Now to the exciting decisions – what will you grow? Some of the best vegetables to winter garden are (in no particular order) kale, potatoes, spinach, chard, turnips, carrots, Brussel sprouts, lettuce and onions. That’s not to mention some herbs and spices that do well in the colder times of the year… basil, parsley, oregano, thyme, chives, and sage. And yes, these can be grown in pots and containers.

For many of us, winter is a time of low humidity. So, be sure to maintain a solid watering regimen for those things you grow in the winter months.

Be bold, and don’t give in to cold temperatures!

You can be a winter gardener too, and enjoy some favorite edibles even when there is snow on the ground! For even more growing ideas, visit one of my favorite gardening sites Take charge, eat healthier, and make this winter a memorable one as you grow fresh, delicious and healthful winter vegetables in your own backyard garden.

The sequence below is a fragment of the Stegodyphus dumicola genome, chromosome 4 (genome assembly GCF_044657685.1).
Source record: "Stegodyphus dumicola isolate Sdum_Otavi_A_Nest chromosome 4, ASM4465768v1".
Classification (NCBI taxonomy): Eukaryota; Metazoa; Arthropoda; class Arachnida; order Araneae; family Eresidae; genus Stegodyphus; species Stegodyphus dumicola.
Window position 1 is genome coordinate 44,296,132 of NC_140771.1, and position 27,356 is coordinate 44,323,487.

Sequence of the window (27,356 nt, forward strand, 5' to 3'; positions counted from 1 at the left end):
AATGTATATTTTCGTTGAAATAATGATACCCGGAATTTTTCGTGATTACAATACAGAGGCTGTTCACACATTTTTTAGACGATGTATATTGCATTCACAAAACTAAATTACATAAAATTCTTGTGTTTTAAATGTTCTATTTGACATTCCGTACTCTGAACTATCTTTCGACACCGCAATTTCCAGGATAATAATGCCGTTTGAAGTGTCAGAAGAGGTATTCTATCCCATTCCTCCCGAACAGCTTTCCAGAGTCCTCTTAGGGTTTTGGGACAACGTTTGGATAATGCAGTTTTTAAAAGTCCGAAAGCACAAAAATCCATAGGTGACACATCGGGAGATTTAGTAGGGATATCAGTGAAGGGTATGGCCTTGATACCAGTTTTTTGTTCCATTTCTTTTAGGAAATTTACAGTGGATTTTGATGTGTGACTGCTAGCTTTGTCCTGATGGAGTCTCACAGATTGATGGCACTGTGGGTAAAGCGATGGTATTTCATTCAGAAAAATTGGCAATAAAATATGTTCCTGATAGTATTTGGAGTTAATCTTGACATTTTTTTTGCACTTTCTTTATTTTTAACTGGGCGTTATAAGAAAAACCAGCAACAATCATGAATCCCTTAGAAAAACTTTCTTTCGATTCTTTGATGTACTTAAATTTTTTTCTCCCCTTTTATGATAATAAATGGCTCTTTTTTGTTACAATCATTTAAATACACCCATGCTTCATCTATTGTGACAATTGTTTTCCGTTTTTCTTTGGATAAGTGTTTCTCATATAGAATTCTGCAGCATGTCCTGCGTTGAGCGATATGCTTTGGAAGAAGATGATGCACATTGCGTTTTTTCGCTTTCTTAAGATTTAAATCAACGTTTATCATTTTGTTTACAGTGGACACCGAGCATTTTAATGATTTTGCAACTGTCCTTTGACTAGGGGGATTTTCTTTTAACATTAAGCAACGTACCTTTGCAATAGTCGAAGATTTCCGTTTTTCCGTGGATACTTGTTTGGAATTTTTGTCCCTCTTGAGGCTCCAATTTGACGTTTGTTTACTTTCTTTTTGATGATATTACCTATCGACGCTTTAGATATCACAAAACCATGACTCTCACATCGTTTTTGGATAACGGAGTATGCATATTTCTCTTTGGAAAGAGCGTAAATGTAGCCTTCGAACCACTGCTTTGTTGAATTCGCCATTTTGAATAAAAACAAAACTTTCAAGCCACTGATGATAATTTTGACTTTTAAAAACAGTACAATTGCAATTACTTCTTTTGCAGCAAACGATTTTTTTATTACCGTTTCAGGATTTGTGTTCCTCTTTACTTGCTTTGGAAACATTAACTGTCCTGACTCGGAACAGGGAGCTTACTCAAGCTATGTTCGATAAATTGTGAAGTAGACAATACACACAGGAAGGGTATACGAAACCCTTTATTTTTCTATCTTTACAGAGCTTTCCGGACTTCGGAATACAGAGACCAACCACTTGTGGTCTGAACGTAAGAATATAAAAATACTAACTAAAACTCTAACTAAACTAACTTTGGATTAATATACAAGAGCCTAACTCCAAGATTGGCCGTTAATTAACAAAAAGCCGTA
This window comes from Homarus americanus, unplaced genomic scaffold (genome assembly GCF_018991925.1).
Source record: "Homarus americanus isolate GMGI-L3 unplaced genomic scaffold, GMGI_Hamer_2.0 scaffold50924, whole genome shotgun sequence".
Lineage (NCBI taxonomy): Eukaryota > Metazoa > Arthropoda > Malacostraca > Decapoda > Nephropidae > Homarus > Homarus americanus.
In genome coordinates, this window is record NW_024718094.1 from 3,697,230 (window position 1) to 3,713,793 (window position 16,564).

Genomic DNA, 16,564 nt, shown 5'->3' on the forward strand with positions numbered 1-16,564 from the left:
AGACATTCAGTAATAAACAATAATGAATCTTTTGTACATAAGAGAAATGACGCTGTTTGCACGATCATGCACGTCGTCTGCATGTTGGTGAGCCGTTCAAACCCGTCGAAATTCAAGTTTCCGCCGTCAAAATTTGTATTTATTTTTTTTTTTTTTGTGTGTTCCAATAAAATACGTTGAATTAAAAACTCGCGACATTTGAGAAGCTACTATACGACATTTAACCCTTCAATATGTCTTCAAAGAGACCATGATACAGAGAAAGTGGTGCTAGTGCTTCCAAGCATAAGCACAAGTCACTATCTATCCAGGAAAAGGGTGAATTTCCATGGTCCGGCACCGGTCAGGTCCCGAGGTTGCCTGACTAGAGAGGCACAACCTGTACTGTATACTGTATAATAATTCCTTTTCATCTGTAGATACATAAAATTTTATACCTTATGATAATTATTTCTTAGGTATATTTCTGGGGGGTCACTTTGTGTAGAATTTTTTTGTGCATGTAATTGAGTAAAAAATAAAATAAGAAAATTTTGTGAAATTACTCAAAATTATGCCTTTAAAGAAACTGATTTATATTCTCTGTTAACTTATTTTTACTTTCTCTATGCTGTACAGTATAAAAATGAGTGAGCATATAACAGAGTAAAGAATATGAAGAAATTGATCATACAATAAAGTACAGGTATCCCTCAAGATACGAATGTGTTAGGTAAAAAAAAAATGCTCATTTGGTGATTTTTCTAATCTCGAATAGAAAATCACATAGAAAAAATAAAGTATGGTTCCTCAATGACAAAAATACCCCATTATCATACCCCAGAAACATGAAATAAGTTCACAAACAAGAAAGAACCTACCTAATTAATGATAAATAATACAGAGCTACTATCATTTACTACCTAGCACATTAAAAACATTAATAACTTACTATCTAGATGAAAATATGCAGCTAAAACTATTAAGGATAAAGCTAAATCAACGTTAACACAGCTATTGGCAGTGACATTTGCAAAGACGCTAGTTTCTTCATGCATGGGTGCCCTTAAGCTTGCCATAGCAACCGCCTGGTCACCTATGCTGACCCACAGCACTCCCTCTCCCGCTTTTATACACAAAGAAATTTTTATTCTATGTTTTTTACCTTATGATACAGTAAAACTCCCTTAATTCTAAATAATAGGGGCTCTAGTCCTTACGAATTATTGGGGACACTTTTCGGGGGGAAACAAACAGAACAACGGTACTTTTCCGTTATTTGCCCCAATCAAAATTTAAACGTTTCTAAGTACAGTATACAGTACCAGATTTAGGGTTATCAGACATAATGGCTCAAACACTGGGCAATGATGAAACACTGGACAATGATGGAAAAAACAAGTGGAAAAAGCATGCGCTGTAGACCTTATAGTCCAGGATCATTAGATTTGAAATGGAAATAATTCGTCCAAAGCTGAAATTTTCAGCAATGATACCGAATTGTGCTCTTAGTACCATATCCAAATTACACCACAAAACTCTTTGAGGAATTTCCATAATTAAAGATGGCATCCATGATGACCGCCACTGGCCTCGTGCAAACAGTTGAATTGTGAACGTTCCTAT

Family enjoying their solar gem greenhouse

School is back in. Let’s teach kids to garden!

It isn’t a big secret that the education of our children has greatly evolved over time; the
incorporation of computers and IPad’s as aids to learning, keeping up with the latest technology, teaching about new discoveries and cutting-edge scientific breakthroughs, while never forgetting the importance of reading, writing, and arithmetic. It’s the basics which used to be part of curriculum’s – say, how to cultivate food and plants – that has gotten a bit lost in the shuffle….squeezed out in favor of preparing for standardized tests and other pressing matters. On this, the day that most of the North American school children return to school, let’s dedicate ourselves to teach kids to garden once again!